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Imaging data

The world's largest multi-modal imaging study

In 2014 the UK Biobank imaging study began with the aim of re-inviting 100,000 participants to undergo brain, cardiac and abdominal magnetic resonance imaging, dual-energy X-ray absorptiometry (DXA) and carotid ultrasound. Performing imaging at this scale is unprecedented and will allow researchers to identify associations between lifestyle and genetic factors and imaging-derived measures of body structure and function (i.e. ‘imaging-derived phenotypes’). Find out more below...

Imaging scans

UK Biobank's imaging study includes measures such as white matter hyper intensities derived from the brain scans, visceral fat derived from the abdominal scans, and left ventricular ejection fraction derived from the cardiac scans. These derived measures can, in turn, be used to provide insights into the biological mechanisms through which lifestyle and genetic factors affect disease risk.

Repeat scans

In 2018 Dementias Platform UK funded repeat imaging scans on participants within 2 years after their initial scan. Obtaining a repeated imaging measure allows researchers to investigate associations between changes in imaging-derived phenotypes (e.g., brain morphology, heart function or visceral fat levels) and subsequent risk of disease. This was completed on 3,000 participants.

Together with the Medical Research Council (MRC); Calico Life Sciences, a biotechnology organization founded by Alphabet and Arthur D. Levinson; and the Chan Zuckerberg Initiative (CZI), a philanthropy founded by Priscilla Chan and Mark Zuckerberg, UK Biobank will undertake a project to conduct a repeat set of imaging scans on 60,000 UK Biobank participants. This £30m project, announced in September 2022, will capture a repeated set of highly-detailed, multi-organ images from a large cohort of participants, allowing researchers to assess changes in physiology over time. This effort will enable a better understanding of the trajectory of major chronic diseases of mid-to-later life and enable researchers to explore the mechanisms through which diseases occur in individuals.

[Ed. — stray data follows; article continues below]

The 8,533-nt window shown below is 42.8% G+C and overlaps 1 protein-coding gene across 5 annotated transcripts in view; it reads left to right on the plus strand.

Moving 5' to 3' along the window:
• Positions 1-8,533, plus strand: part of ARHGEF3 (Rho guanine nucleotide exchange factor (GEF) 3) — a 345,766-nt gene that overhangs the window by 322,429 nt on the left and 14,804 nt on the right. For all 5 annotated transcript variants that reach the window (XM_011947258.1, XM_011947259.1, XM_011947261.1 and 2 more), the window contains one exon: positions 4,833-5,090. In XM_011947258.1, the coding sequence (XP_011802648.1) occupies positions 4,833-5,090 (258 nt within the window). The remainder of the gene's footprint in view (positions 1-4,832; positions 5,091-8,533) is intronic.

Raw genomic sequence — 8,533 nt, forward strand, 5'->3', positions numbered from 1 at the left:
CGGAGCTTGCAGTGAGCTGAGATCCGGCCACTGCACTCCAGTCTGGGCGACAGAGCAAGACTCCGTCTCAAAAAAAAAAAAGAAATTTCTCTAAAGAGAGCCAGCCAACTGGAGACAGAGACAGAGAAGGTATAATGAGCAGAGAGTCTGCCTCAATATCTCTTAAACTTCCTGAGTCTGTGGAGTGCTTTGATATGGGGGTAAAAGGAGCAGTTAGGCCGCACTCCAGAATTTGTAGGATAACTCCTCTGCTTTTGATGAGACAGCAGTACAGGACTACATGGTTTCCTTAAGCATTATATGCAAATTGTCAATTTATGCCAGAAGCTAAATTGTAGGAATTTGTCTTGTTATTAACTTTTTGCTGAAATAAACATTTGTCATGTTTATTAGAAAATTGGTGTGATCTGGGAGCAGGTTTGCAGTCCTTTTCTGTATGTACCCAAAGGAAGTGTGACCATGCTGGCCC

COVID-19 repeat imaging scans

UK Biobank repeat scans have already been used to better understand the health impacts of COVID-19. Repeat imaging has taken place on a subset of about 2,000 participants who had taken part in an imaging assessment prior to the pandemic. We received a 58% response rate from participants who had COVID-19 and a 57% response rate from participants who have not been infected but who were still similar in age, sex and ethnic group to help understand how the virus affects changes in internal organs. 

“Capturing such a vast number of images of the human body, in both health and illness, will chronicle disease in a way never attempted before.”

Dr Sara Marshall, Former Head of Clinical Research at the Wellcome Trust

Imaging data

New tranches of data from the imaging assessment (raw scans and imaging-derived phenotypes) are uploaded to Data Showcase on a regular basis. The raw imaging scans and any imaging-derived phenotypes that are generated by expert research groups are available for the following scans:

MR images of the heart

MR images of the body

Full body DXA scans

Carotid ultrasound images

Click on the button below for more information on what a participant can expect through an imaging assessment. 

Imaging study - a participant's guide 

OCT imaging

Approximately 85,000 participants underwent Optical Coherence Tomography imaging of the retina (using the TOPCON 3D OCT 1000 Mk2) at the baseline assessment. More information on these data can be found here.

The UK Biobank Eye and Vision Consortium has brought together a wide range of experts in eye and vision research and treatment. Click on the button below to find out more - please note, this is a third party website and not managed by UK Biobank. 

UK Biobank Eye & Vision Consortium

A retina image

A retina image

Incidental Findings Research

UK Biobank’s participant consent is based on no feedback of results. However, when undertaking such a large-scale imaging study, some potentially serious incidental findings are likely to be detected (defined here as findings that might indicate the possibility of a serious condition which would carry a real prospect of significantly threatening lifespan, or of having a substantial impact on major body functions or quality of life).

It is important that we minimise potential harm to our participants, both from findings that can have serious health implications and mental distress caused by findings that turn out not to be a health concern. As such, we have developed a protocol for identifying and providing feedback to participants and their GPs regarding any potentially serious incidental findings.

Explore our data

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